Jason and Rhonda
Although their nineteenth anniversary quickly approached, Rhonda believed that Jason wanted out of their marriage (Personal View of Life). With Rhonda already home with the children, Jason sent a text, “Working late – be home by 8 hopefully.” She also noticed that over the past few weeks Jason had transferred cash out of their account multiple times (Particular Situation). As she reads the text, she is crushed and figures Belinda, Jason’s attractive coworker, must have “had” to work late as well. Rhonda calls the children to the table to eat and retreats to her room in worry, despair and fear (Interpretation). While lying on her bed, Rhonda keeps asking herself, “How did I not see this coming? He has fallen in love with this woman and rather be at work with her than home with us!” (View of Life Strengthened)
So, how do we understand this better and offer help?
Both Jenny and Rhonda may understand their situations accurately or may not understand their situations at all – both in terms of accuracy and biblically. Let’s begin with Jenny’s situation. If we took time to talk with Alexis, we would learn that she had been given a project to complete before the corporate board meeting that evening. The project manager was two days late in his final approval which meant she was trying to complete three days of work in one. Her failure to smile or speak in the workroom reflected the fact that she was stressed to the max and did not even recognize Jenny had walked in or out of the workroom. She was zeroed in on the project.
What about Rhonda’s situation? These facts are true: Jason did work late, did take money out of their account, and did work with a woman coworker. When asked about it, Jason revealed that he was striving to work on their relationship and, with the anniversary approaching quickly, he had taken on an extra project or two at work to make some additional money. He had transferred money from the account – not thinking Rhonda would notice – because he was putting money aside to take her on a four-day getaway to the mountains for their anniversary.
Both Jenny and Rhonda misinterpreted their situations because of what they believed. They made assumptions about their circumstances which were consistent with their personal view of life – their lens. As a result, they were even more convinced they were right because of the circumstantial evidence. As a friend, we would encourage them both to think and act consistent with a biblical worldview instead of acting out of their own flawed perspectives.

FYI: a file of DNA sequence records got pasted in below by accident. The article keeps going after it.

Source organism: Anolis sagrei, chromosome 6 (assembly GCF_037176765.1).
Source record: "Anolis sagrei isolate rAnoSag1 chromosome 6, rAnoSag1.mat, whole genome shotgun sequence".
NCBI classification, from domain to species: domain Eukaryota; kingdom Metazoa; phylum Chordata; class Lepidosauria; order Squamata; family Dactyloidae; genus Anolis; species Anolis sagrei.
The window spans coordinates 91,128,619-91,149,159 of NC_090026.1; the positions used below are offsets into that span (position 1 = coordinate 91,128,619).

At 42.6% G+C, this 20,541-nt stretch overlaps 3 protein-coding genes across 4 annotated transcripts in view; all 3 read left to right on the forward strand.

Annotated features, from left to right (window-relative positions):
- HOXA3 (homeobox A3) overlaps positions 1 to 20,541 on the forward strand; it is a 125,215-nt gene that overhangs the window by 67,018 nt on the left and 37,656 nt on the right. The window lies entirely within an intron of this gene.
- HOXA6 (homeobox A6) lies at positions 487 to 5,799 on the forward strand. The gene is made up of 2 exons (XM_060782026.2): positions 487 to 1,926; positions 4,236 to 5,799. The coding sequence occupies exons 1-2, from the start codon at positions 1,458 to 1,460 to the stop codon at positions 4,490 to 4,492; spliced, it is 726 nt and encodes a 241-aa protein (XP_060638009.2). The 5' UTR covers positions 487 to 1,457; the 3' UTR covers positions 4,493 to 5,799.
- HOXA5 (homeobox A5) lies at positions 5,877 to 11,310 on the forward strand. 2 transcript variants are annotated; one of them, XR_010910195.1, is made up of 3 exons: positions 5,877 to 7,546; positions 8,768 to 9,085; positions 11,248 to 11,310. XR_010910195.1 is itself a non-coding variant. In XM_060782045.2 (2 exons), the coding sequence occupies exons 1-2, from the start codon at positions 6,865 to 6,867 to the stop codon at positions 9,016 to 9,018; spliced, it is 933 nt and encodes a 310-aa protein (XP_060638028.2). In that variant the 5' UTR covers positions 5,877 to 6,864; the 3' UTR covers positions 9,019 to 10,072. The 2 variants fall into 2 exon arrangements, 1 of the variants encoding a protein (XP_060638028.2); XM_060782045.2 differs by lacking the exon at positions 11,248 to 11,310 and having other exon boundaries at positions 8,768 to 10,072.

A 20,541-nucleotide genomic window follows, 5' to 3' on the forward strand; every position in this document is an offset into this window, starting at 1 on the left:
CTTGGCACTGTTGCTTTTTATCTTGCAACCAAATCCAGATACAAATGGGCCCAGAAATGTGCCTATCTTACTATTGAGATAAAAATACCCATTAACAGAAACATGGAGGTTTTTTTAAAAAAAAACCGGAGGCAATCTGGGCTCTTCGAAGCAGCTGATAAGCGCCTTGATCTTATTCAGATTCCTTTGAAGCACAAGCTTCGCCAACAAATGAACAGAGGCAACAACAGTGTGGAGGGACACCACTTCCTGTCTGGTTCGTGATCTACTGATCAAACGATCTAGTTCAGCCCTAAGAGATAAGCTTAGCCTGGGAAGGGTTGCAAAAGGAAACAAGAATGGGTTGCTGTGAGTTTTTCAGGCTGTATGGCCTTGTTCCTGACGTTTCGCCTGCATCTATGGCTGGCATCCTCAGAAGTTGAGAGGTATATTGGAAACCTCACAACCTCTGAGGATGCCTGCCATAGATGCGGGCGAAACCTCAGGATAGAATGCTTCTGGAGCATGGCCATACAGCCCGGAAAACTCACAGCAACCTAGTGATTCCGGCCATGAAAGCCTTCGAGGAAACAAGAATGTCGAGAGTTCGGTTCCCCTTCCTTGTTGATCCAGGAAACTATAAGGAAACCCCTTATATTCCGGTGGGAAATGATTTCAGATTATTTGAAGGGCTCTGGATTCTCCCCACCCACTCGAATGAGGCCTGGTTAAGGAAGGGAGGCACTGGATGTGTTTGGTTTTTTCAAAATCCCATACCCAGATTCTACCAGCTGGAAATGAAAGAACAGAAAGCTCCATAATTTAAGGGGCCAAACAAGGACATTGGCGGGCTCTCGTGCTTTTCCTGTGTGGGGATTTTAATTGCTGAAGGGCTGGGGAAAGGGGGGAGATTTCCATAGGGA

Helpful Steps You Can Take:
Here are some steps you can take personally to evaluate what it is you believe in a particular situation. You can use these steps to help someone else respond in ways that honor God.
Questions you can ask:
1) What am I assuming? What do I not know? Where is more information needed?
2) Are my conclusions based upon what was said and what was done OR why I think something was said or done?
3) Am I operating off the false belief that I can read another person’s motives?
4) Am I thinking biblically? This could be fleshed out much more as you seek to use the Bible to help guide your thinking (Phil 4:8). Categories here include: hope, patience, perseverance, wisdom, the gospel, mercy, among many others.
Get help from others.
1) Ask the necessary people involved to help you understand the circumstance better.
2) Ask them for help with your biblical interpretation.
3) Ask them for accountability in humility as you continue to consider your interpretations.
We all experience this.
Reality is this, you could change these scenarios ten different ways: to the friend who hears of other friends who have hung out without him, to the parent whose teenager is not home on time, to the person who overhears part of a conversation, to your interpretation of a politician or political event, and on and on we could go.
Regardless, we regularly need to carefully consider what we assume in each circumstance. Where are we responding from situations and circumstances today inaccurately because we have misinterpreted other events in our past? Where are we misjudging someone’s character or motives based upon what we believe in our own heart?
May God grant us the discernment to interpret what we see and hear through the lens of mercy, love, grace, and the gospel. Where have there been places that you realized you were operating under false assumptions?